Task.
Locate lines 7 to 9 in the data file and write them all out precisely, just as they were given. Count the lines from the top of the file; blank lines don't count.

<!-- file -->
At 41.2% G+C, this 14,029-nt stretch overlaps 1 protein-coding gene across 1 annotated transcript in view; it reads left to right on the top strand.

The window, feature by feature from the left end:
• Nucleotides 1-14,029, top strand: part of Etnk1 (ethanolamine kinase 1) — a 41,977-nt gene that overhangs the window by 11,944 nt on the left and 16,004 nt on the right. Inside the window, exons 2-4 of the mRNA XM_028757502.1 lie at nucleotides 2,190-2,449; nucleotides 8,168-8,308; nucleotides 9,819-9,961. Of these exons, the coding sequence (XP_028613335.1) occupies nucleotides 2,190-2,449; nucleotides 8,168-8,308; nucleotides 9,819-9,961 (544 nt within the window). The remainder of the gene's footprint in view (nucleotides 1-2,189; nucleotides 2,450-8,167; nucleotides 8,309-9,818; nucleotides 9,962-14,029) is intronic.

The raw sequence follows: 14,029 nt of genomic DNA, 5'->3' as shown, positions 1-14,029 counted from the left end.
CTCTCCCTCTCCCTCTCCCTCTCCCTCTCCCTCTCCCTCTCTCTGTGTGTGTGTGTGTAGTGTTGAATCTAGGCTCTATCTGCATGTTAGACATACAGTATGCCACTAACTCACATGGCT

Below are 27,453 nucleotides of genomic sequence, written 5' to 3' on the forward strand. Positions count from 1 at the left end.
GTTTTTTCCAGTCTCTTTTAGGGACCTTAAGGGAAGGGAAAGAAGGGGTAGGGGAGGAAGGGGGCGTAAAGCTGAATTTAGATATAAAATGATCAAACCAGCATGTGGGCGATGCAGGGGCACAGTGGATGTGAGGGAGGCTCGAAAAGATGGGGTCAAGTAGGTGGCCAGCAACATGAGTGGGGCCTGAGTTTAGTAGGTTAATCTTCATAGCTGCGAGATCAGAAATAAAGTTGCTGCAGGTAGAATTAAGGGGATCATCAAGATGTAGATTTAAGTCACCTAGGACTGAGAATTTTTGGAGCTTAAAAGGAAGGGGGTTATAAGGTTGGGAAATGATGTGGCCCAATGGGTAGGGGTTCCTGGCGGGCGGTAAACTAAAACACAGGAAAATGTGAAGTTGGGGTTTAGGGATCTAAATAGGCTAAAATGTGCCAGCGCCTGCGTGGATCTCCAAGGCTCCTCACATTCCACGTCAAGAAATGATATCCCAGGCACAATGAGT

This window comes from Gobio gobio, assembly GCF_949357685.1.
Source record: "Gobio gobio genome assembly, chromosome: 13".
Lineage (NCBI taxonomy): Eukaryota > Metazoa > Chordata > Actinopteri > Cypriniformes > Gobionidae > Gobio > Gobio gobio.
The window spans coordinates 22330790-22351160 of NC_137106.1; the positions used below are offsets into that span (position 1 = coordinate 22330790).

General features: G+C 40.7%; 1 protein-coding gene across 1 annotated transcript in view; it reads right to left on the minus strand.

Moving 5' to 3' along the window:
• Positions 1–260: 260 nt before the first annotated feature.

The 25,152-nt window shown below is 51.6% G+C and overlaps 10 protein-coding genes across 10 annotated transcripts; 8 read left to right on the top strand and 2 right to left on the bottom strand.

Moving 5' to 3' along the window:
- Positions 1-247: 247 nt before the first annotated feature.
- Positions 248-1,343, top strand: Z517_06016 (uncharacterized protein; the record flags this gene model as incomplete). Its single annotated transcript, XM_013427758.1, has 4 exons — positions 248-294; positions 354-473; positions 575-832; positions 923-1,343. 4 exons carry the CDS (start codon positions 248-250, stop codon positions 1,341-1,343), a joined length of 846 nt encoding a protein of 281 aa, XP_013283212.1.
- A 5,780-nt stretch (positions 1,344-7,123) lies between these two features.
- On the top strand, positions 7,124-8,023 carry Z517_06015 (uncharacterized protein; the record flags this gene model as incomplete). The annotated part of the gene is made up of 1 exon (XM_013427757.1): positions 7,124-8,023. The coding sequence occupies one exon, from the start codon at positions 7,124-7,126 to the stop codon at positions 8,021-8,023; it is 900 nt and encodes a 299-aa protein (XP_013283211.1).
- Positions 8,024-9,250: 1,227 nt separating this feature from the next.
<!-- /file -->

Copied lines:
GTTTTTTCCAGTCTCTTTTAGGGACCTTAAGGGAAGGGAAAGAAGGGGTAGGGGAGGAAGGGGGCGTAAAGCTGAATTTAGATATAAAATGATCAAACCAGCATGTGGGCGATGCAGGGGCACAGTGGATGTGAGGGAGGCTCGAAAAGATGGGGTCAAGTAGGTGGCCAGCAACATGAGTGGGGCCTGAGTTTAGTAGGTTAATCTTCATAGCTGCGAGATCAGAAATAAAGTTGCTGCAGGTAGAATTAAGGGGATCATCAAGATGTAGATTTAAGTCACCTAGGACTGAGAATTTTTGGAGCTTAAAAGGAAGGGGGTTATAAGGTTGGGAAATGATGTGGCCCAATGGGTAGGGGTTCCTGGCGGGCGGTAAACTAAAACACAGGAAAATGTGAAGTTGGGGTTTAGGGATCTAAATAGGCTAAAATGTGCCAGCGCCTGCGTGGATCTCCAAGGCTCCTCACATTCCACGTCAAGAAATGATATCCCAGGCACAATGAGT

This window comes from Gobio gobio, assembly GCF_949357685.1.
Source record: "Gobio gobio genome assembly, chromosome: 13".